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March 2019

Lanyer Anniversary – Helen Wilcox

7 March @ 5:15 pm - 7:00 pm
Diamond, LT2

To celebrate the 450th anniversary of the birth of Aemelia Lanyer, the School of English is hosting Professor Helen Wilcox, Professor in Early Modern Literature at Bangor University. She has published extensively on devotional writing (including Lanyer, Donne, and Herbert) and women's writing (including Women and Literature in Britain, 1500-1700). This event will also feature papers on Lanyer from some of School's undergraduates and a short reading from her work. All welcome.

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Alvar Blomgren, ‘‘The cause of loyalty and love’: Political mobilisation and emotional practices in Nottingham during the 1790s’

21 March @ 1:00 pm - 2:00 pm
Jessop West Seminar Room 3

This paper examines royalist responses to the challenge of radicalism following the French revolution. In Nottingham, the Tory establishment saw themselves as threatened by the inflamed passions of the town’s working population, which – the Tories believed – caused them to turn away from the existing political order. In order to restore this lost social unity, I argue, the Tories used a range of emotional practices designed to modulate these troublesome emotions. Through a combination of charivari rituals, electoral practices,…

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Rachel Small, ‘Putting the humor back into early modern food studies’

28 March @ 1:05 pm - 2:00 pm
Humanities Research Institute, 34 Gell Street
Sheffield, S3 7QY United Kingdom
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Univeristy of Leicester PhD student Rachel Small talks to the title: 'Putting the humor back into early modern food studies' Archaeological studies of food have generally taken an isolationist approach: they have tended to consider animal and plant remains separately and have largely failed to integrate written sources. Furthermore, interpretations have tended to focus on economics or on identifying aspects of identity (most commonly social status). A major omission has been that evidence has seldom been interpreted within the ontological…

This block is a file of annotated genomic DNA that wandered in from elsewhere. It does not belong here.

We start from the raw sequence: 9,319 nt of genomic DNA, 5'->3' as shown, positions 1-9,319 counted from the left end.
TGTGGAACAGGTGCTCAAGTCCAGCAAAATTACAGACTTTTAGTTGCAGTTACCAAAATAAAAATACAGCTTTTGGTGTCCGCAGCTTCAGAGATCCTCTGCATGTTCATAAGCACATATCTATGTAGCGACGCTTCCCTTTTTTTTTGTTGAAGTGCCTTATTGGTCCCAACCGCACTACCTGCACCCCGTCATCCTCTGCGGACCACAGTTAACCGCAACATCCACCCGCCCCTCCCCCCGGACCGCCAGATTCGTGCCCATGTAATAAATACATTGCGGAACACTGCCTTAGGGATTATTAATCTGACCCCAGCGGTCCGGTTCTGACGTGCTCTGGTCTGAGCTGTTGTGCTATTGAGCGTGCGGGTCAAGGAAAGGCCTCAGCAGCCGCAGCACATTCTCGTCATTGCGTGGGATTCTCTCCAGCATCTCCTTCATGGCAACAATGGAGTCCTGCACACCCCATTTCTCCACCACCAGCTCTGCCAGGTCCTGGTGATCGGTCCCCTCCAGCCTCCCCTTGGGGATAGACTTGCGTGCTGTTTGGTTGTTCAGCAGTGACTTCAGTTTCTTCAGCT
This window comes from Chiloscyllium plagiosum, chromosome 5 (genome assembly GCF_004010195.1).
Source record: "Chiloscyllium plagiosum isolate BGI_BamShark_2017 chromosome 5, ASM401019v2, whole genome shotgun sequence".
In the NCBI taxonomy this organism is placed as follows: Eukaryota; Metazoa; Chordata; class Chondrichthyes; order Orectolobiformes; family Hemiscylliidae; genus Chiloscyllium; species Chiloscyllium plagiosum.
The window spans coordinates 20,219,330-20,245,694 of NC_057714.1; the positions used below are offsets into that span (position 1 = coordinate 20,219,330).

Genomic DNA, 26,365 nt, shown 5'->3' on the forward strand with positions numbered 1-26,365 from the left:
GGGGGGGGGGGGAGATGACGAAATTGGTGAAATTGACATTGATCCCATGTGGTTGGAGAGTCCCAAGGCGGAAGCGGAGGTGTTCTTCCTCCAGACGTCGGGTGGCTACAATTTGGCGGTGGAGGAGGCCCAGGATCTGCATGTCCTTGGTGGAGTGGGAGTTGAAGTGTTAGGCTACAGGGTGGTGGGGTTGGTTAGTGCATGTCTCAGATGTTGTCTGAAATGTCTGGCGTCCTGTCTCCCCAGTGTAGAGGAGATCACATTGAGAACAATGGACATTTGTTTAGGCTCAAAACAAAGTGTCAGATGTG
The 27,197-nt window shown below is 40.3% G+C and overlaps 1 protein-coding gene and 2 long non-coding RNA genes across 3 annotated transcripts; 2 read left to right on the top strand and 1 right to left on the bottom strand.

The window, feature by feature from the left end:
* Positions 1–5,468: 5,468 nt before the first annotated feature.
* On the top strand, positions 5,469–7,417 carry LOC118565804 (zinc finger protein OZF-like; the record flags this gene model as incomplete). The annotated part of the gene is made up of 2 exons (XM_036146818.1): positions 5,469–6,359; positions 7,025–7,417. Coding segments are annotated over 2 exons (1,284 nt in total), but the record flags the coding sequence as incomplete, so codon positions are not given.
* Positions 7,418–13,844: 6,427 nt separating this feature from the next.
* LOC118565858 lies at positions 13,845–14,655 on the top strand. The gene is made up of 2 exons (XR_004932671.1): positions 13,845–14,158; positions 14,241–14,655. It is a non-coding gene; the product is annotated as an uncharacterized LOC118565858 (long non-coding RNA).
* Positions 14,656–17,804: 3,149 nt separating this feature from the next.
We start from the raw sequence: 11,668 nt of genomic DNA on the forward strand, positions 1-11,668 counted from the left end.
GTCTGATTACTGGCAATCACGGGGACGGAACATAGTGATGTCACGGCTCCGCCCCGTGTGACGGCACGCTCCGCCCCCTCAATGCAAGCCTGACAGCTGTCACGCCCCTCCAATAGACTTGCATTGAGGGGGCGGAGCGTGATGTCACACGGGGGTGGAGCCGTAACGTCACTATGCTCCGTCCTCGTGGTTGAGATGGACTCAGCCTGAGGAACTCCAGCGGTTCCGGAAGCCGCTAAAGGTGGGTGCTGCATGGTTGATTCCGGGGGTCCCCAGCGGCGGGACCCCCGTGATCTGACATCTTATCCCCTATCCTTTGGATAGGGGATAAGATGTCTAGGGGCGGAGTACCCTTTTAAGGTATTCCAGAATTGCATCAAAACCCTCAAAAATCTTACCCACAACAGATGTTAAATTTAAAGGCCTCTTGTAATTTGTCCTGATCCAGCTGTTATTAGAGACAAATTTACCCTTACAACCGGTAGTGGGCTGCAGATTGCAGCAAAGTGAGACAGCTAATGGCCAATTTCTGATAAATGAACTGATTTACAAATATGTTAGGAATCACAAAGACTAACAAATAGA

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April 2019

Thomas Whitfield, “Wilkes and Liberty” – Punch bowls and the later-eighteenth-century Wilkite agitations

4 April @ 1:00 pm - 2:00 pm
Humanities Research Institute, 34 Gell Street
Sheffield, S3 7QY United Kingdom
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Newcastle PhD Student Thomas Whitfield speaks on the topic of "Wilkes and Liberty". The consumption of alcohol is well recognised as being an important practice in the formation of community and in the assertion and negotiation of individual and group identity (Dietler 2006). This is particularly true in the context of the eighteenth century, when the techniques, technologies and practices of alcohol consumption grew to become more complex than in any previous period of history. Of particular note in eighteenth-century…

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May 2019

Annaliese Connolly | ‘Helen’s Song in George Peele’s The Arraignment of Paris’

9 May @ 1:00 pm - 2:00 pm
Jessop West Seminar Room 3

This event has been cancelled due to illness.

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Rachel Fennell | ‘That this should be my body I doubt’: John Lyly’s Endymion and the grotesque Sleeping Beauty